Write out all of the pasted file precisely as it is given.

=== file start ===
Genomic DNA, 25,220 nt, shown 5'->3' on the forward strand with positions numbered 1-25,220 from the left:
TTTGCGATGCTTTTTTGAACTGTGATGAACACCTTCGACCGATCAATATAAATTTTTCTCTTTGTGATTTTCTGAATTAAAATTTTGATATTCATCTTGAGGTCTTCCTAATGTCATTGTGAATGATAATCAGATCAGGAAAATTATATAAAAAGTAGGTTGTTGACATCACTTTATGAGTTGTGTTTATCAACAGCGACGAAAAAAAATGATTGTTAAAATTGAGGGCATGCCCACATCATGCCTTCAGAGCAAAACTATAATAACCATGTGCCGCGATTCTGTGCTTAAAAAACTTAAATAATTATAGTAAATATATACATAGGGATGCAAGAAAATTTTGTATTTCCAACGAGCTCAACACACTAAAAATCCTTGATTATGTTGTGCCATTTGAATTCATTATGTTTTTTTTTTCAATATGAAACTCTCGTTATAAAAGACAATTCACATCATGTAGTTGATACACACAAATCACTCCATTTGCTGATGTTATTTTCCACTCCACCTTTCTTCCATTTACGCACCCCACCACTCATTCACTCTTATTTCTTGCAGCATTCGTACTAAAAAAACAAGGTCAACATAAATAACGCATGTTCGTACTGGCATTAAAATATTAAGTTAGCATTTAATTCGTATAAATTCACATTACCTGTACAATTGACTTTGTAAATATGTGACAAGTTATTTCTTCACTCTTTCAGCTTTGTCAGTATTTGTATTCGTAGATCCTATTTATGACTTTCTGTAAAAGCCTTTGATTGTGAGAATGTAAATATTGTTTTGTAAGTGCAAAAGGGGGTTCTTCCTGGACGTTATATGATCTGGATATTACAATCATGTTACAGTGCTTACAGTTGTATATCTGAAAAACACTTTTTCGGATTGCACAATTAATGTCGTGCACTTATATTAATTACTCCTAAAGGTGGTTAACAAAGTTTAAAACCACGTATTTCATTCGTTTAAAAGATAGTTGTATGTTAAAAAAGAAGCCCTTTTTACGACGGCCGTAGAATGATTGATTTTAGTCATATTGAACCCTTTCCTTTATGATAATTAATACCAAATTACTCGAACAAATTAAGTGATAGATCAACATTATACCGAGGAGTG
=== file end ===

Genomic DNA, 25,220 nt, shown 5'->3' on the forward strand with positions numbered 1-25,220 from the left:
TTTGCGATGCTTTTTTGAACTGTGATGAACACCTTCGACCGATCAATATAAATTTTTCTCTTTGTGATTTTCTGAATTAAAATTTTGATATTCATCTTGAGGTCTTCCTAATGTCATTGTGAATGATAATCAGATCAGGAAAATTATATAAAAAGTAGGTTGTTGACATCACTTTATGAGTTGTGTTTATCAACAGCGACGAAAAAAAATGATTGTTAAAATTGAGGGCATGCCCACATCATGCCTTCAGAGCAAAACTATAATAACCATGTGCCGCGATTCTGTGCTTAAAAAACTTAAATAATTATAGTAAATATATACATAGGGATGCAAGAAAATTTTGTATTTCCAACGAGCTCAACACACTAAAAATCCTTGATTATGTTGTGCCATTTGAATTCATTATGTTTTTTTTTTCAATATGAAACTCTCGTTATAAAAGACAATTCACATCATGTAGTTGATACACACAAATCACTCCATTTGCTGATGTTATTTTCCACTCCACCTTTCTTCCATTTACGCACCCCACCACTCATTCACTCTTATTTCTTGCAGCATTCGTACTAAAAAAACAAGGTCAACATAAATAACGCATGTTCGTACTGGCATTAAAATATTAAGTTAGCATTTAATTCGTATAAATTCACATTACCTGTACAATTGACTTTGTAAATATGTGACAAGTTATTTCTTCACTCTTTCAGCTTTGTCAGTATTTGTATTCGTAGATCCTATTTATGACTTTCTGTAAAAGCCTTTGATTGTGAGAATGTAAATATTGTTTTGTAAGTGCAAAAGGGGGTTCTTCCTGGACGTTATATGATCTGGATATTACAATCATGTTACAGTGCTTACAGTTGTATATCTGAAAAACACTTTTTCGGATTGCACAATTAATGTCGTGCACTTATATTAATTACTCCTAAAGGTGGTTAACAAAGTTTAAAACCACGTATTTCATTCGTTTAAAAGATAGTTGTATGTTAAAAAAGAAGCCCTTTTTACGACGGCCGTAGAATGATTGATTTTAGTCATATTGAACCCTTTCCTTTATGATAATTAATACCAAATTACTCGAACAAATTAAGTGATAGATCAACATTATACCGAGGAGTG